binaural beats vs isochronic tones

Binaural Beats Vs Isochronic Tones

Binaural beats and isochronic tones are two different methods of producing brainwave entrainment, with audio and repetitive beats.  They are both used to stimulate and influence your brain's electrical activity, and guide you to specific and more desired mental states.

In this post I'm going to highlight the key differences between the two methods, and which one has been proven scientifically to produce the stronger effects.

Before I get into that, I think it's important to address a very common misconception…

Are Isochronic Tones Just a Different Type of Binaural Beat?

One of the most common misconceptions I come across, is that isochronic tones are just a different a type of binaural beat.  But that's incorrect.  They are both different methods of creating audio brainwave entrainment.

Binaural beats have been around for much longer and can be traced back to 1839, when they were discovered by German scientist Heinrich Wilhelm Dove.   Isochronic tones are a much newer discovery and were first highlighted in a study by Arturo Manns  in 1981.

In his 1981 study, Manns was the first to report how isochronic tones produce a stronger brainwave entrainment effect when compared to binaural beats.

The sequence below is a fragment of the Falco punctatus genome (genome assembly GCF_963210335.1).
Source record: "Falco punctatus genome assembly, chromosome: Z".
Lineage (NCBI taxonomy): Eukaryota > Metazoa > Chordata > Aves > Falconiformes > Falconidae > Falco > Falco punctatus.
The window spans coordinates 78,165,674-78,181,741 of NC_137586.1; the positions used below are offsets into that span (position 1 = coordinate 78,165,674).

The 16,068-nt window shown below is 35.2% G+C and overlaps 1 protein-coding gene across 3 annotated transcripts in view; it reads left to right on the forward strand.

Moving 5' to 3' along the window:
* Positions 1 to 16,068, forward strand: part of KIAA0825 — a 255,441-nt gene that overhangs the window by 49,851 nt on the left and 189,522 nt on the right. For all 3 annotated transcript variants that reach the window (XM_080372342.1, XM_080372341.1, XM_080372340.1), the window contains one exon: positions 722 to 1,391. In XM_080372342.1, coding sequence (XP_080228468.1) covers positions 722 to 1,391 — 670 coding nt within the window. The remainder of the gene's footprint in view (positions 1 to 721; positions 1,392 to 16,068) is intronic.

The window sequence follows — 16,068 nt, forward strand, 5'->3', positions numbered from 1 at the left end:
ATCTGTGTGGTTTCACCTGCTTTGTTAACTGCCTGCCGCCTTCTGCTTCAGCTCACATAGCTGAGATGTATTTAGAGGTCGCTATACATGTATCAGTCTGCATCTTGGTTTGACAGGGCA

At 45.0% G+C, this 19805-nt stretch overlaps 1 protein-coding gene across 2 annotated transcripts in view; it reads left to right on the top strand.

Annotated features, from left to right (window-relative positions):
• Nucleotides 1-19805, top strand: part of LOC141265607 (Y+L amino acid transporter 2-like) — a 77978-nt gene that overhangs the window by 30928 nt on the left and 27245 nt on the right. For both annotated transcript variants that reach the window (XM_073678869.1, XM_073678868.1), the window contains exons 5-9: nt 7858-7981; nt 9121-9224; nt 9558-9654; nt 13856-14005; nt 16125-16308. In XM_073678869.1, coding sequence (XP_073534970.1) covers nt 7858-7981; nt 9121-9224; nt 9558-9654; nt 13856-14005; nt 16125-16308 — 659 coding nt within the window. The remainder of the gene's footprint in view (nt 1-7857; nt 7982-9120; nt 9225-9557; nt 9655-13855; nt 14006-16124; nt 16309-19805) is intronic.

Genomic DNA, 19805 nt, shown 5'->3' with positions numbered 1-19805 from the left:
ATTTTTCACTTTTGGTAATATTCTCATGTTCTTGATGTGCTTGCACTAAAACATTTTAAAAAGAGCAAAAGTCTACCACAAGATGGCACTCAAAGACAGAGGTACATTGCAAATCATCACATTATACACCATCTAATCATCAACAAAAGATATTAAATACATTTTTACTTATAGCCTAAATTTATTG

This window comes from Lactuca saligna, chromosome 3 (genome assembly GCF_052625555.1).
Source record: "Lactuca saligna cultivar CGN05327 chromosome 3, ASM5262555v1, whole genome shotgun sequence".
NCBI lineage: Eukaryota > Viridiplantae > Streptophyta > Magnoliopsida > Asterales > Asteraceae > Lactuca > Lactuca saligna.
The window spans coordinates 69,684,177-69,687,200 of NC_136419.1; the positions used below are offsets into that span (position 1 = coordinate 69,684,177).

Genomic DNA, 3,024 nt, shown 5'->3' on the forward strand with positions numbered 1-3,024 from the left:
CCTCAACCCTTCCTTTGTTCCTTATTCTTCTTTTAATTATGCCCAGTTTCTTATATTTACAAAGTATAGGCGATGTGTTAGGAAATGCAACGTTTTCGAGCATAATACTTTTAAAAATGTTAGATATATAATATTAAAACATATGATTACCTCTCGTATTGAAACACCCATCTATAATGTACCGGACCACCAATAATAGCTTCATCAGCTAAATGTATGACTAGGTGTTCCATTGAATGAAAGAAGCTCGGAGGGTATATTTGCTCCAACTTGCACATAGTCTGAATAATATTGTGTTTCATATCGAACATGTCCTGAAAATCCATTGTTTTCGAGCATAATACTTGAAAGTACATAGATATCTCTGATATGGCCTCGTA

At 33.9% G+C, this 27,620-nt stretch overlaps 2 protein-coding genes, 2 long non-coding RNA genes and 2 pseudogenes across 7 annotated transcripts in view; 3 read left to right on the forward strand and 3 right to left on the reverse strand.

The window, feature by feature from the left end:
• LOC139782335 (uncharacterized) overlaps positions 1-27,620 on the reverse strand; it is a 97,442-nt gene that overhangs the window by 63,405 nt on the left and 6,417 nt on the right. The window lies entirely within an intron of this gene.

Stimulating and Influencing Your Brainwave Activity with Repetitive Beats

  • Both isochronic tones and binaural beats stimulate and influence your brainwaves, using the sound of repetitive beats.  This type of brainwave stimulation is known as ‘brainwave entrainment‘.
  • Both methods work by stimulating your brain with continuous repetitive beats of a specific frequency.  When your brain is stimulated with a repetitive beat, your dominant brainwaves start to fall in sync to the same speed of the beats.

The time it takes for your brainwaves to synchronise to the beats can vary.  But on average it's generally considered to happen after around 5 or 6 minutes of listening to the beats.

The big difference between isochronic tones and binaural beats is the way the beats are created.  Isochronic tones produce a much more distinctive sounding beat, which produces a stronger reaction in your brainwave electrical activity.  Which is what ultimately makes them more effective and a stronger method of brainwave stimulation.